French college gets new assistant in shape of robotic dog

  14 May 2021    Read: 2120
French college gets new assistant in shape of robotic dog

The decade of the 2020s seems set to be the era of artificial intelligence and robotics, and spotting this trend, a French school has opted to get ahead of the curve and start working with a four-legged robotic bundle of energy named Scar.

Deep underground in eastern France, the robot steps gingerly through vast caverns, loaded with sensors for taking measures in places where humans might fear to tread.

It's an ideal training ground for Scar, a robotic "dog" being groomed by researchers at the Ecole des Mines engineering school in Nancy.

Its name is a French acronym for "Advanced Robotic Assistance System", and the Ecole des Mines was the first in France to purchase the Spot robot from the U.S. firm Boston Dynamics last September.

On Tuesday, a team from the university tested out Scar's abilities at the Cigeo lab 500 meters (1,600 feet) below the village of Bure, slated to become a permanent home for thousands of tonnes of toxic waste from France's nuclear power plants.

At times the black-and-yellow robot was guided by remote control, but at times it could navigate on its own, opening up the possibility for researchers to program autonomous tasks.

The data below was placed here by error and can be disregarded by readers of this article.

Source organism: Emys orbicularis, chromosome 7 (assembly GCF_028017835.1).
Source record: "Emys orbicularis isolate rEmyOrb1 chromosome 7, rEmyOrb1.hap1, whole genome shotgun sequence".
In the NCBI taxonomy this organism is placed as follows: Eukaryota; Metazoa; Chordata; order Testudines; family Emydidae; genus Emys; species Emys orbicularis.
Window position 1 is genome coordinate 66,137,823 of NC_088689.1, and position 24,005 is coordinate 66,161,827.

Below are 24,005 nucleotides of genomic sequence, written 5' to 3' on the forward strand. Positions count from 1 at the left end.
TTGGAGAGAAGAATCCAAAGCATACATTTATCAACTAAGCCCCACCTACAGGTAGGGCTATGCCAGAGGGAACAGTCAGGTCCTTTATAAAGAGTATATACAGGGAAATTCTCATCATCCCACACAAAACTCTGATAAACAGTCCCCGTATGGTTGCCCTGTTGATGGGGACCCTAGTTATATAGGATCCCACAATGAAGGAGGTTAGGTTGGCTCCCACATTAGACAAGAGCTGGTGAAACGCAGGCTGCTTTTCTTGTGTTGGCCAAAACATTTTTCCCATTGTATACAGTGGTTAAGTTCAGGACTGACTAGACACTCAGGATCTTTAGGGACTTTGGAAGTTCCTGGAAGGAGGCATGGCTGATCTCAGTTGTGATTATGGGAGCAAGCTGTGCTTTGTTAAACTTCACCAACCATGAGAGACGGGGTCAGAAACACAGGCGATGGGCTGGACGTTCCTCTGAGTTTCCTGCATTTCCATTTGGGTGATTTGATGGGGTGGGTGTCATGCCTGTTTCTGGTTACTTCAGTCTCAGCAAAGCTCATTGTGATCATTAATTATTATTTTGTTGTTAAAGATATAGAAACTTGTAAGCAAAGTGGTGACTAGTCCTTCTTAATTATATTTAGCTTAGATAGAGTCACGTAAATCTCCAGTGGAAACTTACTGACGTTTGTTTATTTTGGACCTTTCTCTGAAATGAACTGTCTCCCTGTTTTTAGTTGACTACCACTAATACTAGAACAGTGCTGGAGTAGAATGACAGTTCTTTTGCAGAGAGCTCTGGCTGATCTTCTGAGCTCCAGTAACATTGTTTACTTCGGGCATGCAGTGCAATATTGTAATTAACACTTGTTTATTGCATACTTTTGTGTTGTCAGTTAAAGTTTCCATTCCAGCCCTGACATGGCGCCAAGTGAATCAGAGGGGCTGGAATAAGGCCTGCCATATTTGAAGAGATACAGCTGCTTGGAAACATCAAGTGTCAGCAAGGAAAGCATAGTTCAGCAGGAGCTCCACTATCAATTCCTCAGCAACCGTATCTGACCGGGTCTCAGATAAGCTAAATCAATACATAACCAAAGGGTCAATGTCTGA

Scar can also enter and inspect areas that are hard to reach or could expose humans to radiation risks.

"We're now interested in developing artificial intelligence so it could be deployed for surveillance of deep geological storage," said Guillaume Hermand, an engineer with France's ANDRA nuclear waste management agency.

"Our underground lab is a unique and exceptional playground," he said.

Students at the university will work on advanced AI applications for Scar that will be tested at the lab.

One possibility is to have it carry out regular data capture surveys of the same room or route, which could give early warning to the lab's operators of minute geological shifts at the site.

It could also be deployed quickly in case of accidents where larger equipment would be impractical.

"We're at the early stages of a shift in how we work and organize tasks with the digital shift in industry," Ecole des Mines director Francois Rousseau said.

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